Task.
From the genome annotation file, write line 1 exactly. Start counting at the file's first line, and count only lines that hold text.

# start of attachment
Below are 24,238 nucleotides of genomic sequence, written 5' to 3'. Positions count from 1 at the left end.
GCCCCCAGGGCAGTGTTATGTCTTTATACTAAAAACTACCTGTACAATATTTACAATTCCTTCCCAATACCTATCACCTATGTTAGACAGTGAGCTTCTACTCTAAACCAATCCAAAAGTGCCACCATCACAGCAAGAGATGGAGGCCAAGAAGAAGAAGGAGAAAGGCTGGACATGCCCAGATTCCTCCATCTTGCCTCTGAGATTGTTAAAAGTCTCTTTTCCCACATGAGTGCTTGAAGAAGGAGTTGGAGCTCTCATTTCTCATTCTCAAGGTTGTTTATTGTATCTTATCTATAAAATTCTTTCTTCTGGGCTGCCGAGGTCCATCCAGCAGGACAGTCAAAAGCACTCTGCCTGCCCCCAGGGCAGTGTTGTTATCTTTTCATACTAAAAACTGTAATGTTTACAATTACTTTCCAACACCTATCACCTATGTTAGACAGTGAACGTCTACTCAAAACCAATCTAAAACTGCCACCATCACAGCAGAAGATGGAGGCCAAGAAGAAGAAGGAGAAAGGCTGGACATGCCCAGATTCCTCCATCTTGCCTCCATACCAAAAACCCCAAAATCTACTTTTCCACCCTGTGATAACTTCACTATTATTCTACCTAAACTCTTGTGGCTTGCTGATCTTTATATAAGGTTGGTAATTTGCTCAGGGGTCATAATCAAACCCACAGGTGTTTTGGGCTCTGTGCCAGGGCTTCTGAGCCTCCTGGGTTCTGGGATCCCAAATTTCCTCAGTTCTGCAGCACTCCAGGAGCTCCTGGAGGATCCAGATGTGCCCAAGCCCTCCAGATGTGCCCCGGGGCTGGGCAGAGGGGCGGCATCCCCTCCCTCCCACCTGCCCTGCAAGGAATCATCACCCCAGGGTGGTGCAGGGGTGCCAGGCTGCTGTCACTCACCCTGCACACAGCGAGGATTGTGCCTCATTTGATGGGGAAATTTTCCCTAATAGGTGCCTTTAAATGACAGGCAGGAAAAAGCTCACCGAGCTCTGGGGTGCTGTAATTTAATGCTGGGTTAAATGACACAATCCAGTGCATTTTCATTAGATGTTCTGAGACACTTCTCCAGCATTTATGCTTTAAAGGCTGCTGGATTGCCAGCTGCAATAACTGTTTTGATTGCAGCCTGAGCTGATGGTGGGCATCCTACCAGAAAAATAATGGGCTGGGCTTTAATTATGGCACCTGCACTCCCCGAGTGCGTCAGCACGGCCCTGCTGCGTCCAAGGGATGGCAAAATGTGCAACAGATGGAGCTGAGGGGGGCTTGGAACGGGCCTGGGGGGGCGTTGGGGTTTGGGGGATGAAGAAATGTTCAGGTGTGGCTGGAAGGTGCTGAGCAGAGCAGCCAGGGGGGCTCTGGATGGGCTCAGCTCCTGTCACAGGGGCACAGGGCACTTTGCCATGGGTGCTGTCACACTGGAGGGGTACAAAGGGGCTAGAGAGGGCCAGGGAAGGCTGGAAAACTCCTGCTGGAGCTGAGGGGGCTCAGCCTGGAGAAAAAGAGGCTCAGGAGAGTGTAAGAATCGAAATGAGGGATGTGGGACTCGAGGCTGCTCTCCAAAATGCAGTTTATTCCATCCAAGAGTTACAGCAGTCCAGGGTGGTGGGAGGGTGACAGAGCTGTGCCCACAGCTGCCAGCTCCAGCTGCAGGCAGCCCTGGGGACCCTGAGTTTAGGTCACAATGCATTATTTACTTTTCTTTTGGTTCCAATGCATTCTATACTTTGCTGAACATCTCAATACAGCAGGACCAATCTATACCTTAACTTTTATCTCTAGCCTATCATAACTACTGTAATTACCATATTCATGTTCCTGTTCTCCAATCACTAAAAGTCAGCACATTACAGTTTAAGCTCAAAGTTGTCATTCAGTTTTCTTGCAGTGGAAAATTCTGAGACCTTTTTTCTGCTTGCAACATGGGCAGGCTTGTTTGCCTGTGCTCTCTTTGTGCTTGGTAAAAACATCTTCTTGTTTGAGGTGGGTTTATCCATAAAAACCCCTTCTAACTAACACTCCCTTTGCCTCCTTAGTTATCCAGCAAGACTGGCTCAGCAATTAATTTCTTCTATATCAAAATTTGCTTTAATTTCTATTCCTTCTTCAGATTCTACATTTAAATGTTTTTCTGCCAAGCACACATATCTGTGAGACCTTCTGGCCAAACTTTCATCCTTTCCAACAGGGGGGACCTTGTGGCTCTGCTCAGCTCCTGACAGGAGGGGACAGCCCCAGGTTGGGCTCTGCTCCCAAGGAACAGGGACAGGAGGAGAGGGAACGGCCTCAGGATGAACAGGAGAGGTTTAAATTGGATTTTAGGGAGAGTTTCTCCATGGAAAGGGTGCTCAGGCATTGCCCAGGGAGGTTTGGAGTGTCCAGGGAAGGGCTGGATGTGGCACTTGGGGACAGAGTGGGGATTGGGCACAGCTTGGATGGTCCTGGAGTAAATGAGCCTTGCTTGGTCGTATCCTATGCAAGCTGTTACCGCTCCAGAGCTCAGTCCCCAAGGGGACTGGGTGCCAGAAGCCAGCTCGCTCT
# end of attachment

Below are 24,238 nucleotides of genomic sequence, written 5' to 3'. Positions count from 1 at the left end.